I’ve been trying to figure out if there’s any time that it’s appropriate for someone to engage in a conversation with a nursing mom. Other than for health and safety reasons–hey, lady, that’s going to fall onyour kid’s head!–I can only find one. And that’s to inform, not suggest, a mom that the establishment has a nursing lounge. And I don’t mean a back supply closet with a folding metal chair; I’m talking about a proper nursing lounge à la Nordstroms, where there are comfy chairs and a changing table.

And for those mommas who haven’t made great use out of the mothers’ lounges at Nordstroms yet, here’s what you can expect:

Obviously this is a little plush for your local Target, but I think a scaled-down version would be a fantastic idea. And could there be a better opportunity to showcase some of the products the retailer sells than to have Target for Home furniture in a setting like this? And as far as maintaining the facility, it could be as simple as getting a key from the service desk. Let’s just hope that Target management can recognize an opportunity to turn a bad publicity event into an opportunity to better serve a core customer.


Filed under breastfeeding, daily life, feeding, infants, lactation, shopping

Yup, I’m Still Human

I’ve had a hectic year. I spent most of it playing a work-from-home single mom. And then in the fall, I became an unemployed single mom. And now in December, I’ve rejoined the workforce as a full-time working, quasi single mom. (Trust me, I’m counting down the days until my husband’s travel schedule has nothing on it–for now.)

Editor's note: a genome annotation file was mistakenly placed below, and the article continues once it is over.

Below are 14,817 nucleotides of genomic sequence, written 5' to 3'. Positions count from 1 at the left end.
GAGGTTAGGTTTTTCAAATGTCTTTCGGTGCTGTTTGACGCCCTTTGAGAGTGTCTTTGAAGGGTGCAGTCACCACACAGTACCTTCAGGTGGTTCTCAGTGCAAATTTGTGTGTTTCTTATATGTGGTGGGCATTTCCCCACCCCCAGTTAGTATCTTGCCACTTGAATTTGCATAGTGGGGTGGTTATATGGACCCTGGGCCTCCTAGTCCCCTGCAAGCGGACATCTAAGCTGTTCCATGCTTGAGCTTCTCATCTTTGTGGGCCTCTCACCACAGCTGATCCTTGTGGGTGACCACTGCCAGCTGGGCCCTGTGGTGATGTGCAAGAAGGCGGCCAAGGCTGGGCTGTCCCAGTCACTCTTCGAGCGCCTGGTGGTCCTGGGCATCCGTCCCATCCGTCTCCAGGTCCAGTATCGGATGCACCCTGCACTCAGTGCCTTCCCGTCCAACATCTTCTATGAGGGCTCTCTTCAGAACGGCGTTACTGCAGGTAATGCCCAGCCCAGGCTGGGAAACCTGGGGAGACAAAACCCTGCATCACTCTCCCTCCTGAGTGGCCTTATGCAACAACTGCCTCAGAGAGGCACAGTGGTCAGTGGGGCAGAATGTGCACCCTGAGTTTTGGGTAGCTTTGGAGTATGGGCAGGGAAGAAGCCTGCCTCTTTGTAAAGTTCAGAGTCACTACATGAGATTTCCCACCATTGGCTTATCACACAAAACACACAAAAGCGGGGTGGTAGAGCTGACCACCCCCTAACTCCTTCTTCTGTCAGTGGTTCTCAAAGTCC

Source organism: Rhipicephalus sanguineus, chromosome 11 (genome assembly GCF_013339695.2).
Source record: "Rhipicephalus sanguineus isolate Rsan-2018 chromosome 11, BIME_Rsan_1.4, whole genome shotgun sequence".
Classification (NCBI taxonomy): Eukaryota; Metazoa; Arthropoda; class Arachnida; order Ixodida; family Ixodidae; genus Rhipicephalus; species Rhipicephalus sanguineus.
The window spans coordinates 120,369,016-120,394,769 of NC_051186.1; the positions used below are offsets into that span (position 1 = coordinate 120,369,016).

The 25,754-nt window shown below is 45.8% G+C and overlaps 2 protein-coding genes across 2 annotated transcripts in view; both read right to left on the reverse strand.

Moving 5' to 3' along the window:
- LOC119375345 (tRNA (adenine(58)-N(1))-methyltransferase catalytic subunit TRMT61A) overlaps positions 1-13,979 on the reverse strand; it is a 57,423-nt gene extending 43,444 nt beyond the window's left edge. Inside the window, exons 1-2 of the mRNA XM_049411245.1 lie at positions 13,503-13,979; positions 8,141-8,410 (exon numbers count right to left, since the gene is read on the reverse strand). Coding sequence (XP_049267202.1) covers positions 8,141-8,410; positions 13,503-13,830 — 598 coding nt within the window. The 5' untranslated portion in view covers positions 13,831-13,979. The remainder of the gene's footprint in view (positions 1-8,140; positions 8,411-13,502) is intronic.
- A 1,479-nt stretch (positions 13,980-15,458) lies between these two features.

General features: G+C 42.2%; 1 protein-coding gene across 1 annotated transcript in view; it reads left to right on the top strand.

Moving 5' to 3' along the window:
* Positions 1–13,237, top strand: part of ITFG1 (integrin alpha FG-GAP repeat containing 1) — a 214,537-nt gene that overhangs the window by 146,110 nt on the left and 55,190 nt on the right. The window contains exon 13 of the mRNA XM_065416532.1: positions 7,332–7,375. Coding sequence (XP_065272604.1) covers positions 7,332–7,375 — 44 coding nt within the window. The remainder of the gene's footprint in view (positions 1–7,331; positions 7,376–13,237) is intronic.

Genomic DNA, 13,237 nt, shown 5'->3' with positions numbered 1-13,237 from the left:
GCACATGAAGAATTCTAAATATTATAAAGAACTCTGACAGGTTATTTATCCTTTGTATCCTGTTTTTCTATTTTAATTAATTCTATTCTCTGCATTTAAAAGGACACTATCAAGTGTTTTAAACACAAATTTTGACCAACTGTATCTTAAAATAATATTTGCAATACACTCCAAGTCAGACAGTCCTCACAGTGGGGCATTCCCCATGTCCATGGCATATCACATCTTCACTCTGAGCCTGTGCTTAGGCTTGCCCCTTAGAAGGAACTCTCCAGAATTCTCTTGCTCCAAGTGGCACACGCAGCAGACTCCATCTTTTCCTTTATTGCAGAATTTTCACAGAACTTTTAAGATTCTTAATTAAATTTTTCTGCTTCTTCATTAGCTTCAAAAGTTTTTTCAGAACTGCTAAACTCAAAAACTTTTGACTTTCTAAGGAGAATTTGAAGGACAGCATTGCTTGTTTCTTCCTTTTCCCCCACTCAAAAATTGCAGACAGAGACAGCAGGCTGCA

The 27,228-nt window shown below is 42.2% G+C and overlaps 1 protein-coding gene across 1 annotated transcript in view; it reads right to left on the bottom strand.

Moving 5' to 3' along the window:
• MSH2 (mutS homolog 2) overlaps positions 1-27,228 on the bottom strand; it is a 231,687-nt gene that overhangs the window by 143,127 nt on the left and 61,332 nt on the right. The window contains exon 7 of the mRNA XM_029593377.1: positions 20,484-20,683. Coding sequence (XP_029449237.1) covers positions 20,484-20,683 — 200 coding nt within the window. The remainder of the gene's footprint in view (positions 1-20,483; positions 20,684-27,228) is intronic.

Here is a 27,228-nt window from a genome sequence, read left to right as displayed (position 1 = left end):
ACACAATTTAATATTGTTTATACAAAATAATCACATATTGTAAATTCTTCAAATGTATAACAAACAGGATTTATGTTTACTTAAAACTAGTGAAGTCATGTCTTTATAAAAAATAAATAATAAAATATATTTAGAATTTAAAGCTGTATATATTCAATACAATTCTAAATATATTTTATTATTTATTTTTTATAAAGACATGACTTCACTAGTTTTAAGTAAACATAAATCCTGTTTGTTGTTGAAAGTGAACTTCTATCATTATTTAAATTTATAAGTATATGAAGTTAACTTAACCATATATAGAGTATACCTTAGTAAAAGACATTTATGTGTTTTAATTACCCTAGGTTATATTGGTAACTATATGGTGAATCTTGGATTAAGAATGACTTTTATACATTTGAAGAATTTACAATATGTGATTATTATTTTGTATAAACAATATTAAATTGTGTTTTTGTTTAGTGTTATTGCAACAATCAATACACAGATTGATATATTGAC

My first week returning to an office job was a little rough. My life as a solo parent/head of household only worked because it was programmed down to the minute. Consequently, an unexpected 15-minute delay was enough to practically derail my whole day. So, working through the kinks of a new schedule is fairly painful.

For example, I’ve never been what I call a morning “miller.” I never got up and milled around, drinking a cup of coffee, reading the paper, or watching the morning news before I got going with my day. I have always been a get-up-and-get-out-the-door kind of person. Not possible anymore.

I have figured out that I need to build in a 15- to 20-minute buffer of sorts if I want to (a) actually have a few minutes to speak with my child before herding him out the door and (b) have enough time to deal with unforeseen time sucks, such as missing keys, uncooperative dog and/or child, and major messes (like the extra grande, extra full coffee mug that tipped over, spilling sticky, flavored coffee all over my counter, my stove, my floor, and me yesterday morning).